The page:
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Student loans are more than a financial problem. There are millions of people around the country waiting to get married and have children until the student loans are gone. Don’t let this be you. Get married. Have kids. Enjoy life.

How Family Size Affects Your Student Loans

If you remember back to part one of this series, we discussed how to calculate your income-driven repayments. One of the factors is your family size. As your family size grows, the amount due on your student loans may go down. So life changes such as getting married or having children may lower your student loan payment.

If you are already married, you need to know there is a critical decision to make about your student loans. If you file your taxes, joint verse married filing singly. Your Income-Driven Repayment plan calculates your payment based on the income you make. Some income-driven plans will allow you to exclude your spouse’s income if you file separately.

The decision on how to file your taxes is not a fast decision to make. Here are a few things to think about first.

1. What affect will this have on your total tax bill

In most instances, filing separately will increase your tax bill. You want to compare the savings on your student loans and the increase to your taxes to make sure you are saving money. You don’t want your student loan savings to be offset by a higher tax bill.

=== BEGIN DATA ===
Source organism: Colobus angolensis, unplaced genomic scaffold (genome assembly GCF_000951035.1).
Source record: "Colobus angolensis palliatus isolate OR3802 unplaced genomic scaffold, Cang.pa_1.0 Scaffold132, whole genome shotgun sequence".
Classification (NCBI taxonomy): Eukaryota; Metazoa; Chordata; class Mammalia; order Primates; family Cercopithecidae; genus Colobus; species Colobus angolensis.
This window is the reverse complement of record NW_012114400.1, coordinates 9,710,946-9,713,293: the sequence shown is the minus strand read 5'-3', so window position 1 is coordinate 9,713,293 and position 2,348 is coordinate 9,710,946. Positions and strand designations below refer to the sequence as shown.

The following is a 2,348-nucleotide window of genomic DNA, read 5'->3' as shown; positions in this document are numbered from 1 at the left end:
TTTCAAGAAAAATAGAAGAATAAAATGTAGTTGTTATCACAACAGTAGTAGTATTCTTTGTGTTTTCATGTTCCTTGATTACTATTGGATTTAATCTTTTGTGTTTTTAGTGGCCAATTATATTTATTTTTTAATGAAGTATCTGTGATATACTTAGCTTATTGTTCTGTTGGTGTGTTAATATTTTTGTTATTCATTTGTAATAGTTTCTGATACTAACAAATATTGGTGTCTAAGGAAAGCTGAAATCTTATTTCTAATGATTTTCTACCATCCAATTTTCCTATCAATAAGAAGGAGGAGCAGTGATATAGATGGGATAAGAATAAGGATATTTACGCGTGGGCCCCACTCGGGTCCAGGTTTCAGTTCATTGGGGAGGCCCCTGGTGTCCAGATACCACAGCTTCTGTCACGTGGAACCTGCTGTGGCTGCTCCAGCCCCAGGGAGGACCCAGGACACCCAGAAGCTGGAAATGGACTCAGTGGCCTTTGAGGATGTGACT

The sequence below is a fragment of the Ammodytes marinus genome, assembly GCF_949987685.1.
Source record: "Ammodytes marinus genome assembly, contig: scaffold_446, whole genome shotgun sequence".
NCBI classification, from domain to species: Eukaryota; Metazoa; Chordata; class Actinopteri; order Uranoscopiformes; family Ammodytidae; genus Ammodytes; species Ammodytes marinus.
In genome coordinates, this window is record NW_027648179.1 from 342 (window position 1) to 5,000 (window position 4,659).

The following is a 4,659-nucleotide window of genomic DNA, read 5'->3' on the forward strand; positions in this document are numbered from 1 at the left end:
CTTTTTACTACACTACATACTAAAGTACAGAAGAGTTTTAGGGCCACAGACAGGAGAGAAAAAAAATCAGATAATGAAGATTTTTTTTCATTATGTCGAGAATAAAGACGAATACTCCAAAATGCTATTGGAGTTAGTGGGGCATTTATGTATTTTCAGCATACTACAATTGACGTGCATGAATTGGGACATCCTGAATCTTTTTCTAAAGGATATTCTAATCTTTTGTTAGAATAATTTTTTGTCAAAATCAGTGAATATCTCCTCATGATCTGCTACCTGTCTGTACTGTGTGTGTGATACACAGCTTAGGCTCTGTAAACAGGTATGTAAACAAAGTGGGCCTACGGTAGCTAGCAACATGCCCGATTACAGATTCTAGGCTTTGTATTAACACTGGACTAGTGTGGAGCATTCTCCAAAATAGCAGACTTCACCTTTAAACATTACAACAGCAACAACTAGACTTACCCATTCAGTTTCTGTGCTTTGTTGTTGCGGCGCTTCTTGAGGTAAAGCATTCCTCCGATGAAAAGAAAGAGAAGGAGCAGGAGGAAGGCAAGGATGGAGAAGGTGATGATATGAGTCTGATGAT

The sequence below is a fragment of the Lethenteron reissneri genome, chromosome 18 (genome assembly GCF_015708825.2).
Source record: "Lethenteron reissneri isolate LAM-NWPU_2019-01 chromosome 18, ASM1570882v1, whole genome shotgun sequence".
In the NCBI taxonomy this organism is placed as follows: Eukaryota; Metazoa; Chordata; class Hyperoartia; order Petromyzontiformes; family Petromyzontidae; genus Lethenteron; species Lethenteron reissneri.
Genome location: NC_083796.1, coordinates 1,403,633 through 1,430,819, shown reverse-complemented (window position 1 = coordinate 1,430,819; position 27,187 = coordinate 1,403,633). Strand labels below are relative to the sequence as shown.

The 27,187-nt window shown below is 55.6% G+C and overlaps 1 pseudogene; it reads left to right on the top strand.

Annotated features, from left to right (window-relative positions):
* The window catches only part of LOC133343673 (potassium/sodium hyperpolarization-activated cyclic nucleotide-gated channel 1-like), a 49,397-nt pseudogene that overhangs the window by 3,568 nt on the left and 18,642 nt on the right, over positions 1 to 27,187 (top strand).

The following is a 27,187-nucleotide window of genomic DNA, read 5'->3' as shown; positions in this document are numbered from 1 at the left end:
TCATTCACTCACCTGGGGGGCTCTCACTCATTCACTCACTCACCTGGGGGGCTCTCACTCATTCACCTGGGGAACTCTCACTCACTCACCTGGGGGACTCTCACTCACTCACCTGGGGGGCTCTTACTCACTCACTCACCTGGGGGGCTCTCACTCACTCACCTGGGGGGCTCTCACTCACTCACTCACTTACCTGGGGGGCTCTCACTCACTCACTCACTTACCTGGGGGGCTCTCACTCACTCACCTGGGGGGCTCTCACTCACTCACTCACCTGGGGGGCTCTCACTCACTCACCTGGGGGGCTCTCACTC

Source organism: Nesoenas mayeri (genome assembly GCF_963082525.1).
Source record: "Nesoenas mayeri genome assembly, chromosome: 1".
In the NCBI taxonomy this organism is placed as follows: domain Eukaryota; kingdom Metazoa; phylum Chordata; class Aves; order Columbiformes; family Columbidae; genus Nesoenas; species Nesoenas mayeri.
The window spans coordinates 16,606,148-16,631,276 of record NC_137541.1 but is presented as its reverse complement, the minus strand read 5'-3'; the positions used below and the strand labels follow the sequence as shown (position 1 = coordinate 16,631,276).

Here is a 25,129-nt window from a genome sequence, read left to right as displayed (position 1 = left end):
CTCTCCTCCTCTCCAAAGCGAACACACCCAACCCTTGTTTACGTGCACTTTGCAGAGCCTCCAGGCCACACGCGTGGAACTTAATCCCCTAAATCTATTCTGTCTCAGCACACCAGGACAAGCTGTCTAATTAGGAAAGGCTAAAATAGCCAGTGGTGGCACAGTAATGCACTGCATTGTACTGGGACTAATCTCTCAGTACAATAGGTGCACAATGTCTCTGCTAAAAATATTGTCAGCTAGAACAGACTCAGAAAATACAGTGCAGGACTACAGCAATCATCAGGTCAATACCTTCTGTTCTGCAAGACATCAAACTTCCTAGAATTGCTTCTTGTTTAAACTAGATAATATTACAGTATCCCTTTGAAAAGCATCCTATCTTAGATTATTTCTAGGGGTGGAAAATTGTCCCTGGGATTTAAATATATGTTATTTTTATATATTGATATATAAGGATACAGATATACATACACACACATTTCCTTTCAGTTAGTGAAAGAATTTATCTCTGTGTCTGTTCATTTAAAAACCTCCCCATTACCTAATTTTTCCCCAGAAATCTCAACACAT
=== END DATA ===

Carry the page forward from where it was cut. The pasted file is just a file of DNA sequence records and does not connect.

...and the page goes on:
2. Is the lowest payment your best option?

If you are not trying to get student loan forgiveness, the lowest payment may not be your most desirable option. With every dollar you don’t pay on your loans, you are adding years and interest to your total loan cost. Unless there is a reason you might want to avoid making small payments.

3. Don’t just check the “I don’t have access to my spouse’s income” box

When you submit an Income-Driven Repayment request, there is a box that states you don’t have access to your spouse’s income. This box is there for separated couples and other particular situations where you indeed may not have access to their income numbers. If you check this box, you will be allowed to exclude your spouse’s income, but you will also be agreeing that you don’t have any way of finding out what their income is. If you live together, have a safe relationship, or even file taxes jointly, you should avoid checking this box. If you falsify this information, you can be charged with fraud.

I stress this because there are blogs and Quora answers recommending checking this box. Don’t.

Is This Strategy Right For You

Generally, this strategy is best for couples with an income gap between spouses, where the lower-income spouse has a more substantial loan balance. Usually, this translates to a non-profit employee with low to moderate-income but large masters level debts bring married to a small student loan debt high-income spouse.

The first example I ever came across was a minister (low income, high debt) married to a lawyer.

Lastly, some payment plans consider your student loans jointly when determining your payment. Meaning, your income-driven repayment will be split between your loans and your spouses. This may make filing your taxes separately worth minimal benefit.

In all, this is not a simple decision. You and your tax preparer should work together on the tax calculations as well as your student loan planner. We didn’t even talk about who claims any kids if you have them.

If you want some help running an analysis of the option, we can schedule a time to start working on your plan.